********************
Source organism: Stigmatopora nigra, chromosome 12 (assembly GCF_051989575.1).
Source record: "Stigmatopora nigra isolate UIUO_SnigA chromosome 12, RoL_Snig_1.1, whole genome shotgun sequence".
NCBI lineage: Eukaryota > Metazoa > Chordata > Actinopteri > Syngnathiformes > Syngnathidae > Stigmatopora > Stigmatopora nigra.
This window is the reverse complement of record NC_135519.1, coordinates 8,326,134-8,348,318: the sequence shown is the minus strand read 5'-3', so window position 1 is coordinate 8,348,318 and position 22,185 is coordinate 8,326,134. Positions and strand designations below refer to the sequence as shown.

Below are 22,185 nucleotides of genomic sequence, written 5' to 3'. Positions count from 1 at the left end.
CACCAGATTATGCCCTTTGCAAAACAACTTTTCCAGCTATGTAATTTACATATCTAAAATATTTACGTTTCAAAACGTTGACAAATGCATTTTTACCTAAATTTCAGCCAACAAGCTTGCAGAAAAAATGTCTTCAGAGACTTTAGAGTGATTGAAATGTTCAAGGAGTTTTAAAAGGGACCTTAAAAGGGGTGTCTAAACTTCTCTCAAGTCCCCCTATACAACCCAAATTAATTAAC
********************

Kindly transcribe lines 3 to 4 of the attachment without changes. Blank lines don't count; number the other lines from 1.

NCBI lineage: Eukaryota > Metazoa > Chordata > Actinopteri > Syngnathiformes > Syngnathidae > Stigmatopora > Stigmatopora nigra.
This window is the reverse complement of record NC_135519.1, coordinates 8,326,134-8,348,318: the sequence shown is the minus strand read 5'-3', so window position 1 is coordinate 8,348,318 and position 22,185 is coordinate 8,326,134. Positions and strand designations below refer to the sequence as shown.